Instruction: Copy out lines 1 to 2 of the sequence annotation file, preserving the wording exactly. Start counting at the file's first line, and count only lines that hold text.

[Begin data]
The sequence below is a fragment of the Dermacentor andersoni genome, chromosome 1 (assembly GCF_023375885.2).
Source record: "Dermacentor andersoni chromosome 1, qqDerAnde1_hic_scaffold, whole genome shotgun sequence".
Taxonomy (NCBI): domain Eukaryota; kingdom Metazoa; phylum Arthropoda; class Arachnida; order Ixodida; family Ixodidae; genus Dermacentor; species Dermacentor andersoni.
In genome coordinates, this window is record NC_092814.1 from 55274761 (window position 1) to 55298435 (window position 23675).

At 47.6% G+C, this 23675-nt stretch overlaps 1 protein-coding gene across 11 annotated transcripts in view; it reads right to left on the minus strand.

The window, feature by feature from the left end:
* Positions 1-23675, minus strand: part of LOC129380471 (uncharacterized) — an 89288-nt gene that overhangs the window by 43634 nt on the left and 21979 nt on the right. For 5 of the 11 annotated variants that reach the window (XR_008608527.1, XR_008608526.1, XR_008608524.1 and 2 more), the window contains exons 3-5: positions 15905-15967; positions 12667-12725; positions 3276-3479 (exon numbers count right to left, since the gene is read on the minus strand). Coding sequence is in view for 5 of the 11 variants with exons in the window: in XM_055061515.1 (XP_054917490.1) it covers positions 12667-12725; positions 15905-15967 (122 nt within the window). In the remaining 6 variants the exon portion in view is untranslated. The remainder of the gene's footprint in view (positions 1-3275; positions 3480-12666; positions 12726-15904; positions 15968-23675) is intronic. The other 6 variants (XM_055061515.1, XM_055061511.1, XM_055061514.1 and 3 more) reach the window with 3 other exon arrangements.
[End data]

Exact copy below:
The sequence below is a fragment of the Dermacentor andersoni genome, chromosome 1 (assembly GCF_023375885.2).
Source record: "Dermacentor andersoni chromosome 1, qqDerAnde1_hic_scaffold, whole genome shotgun sequence".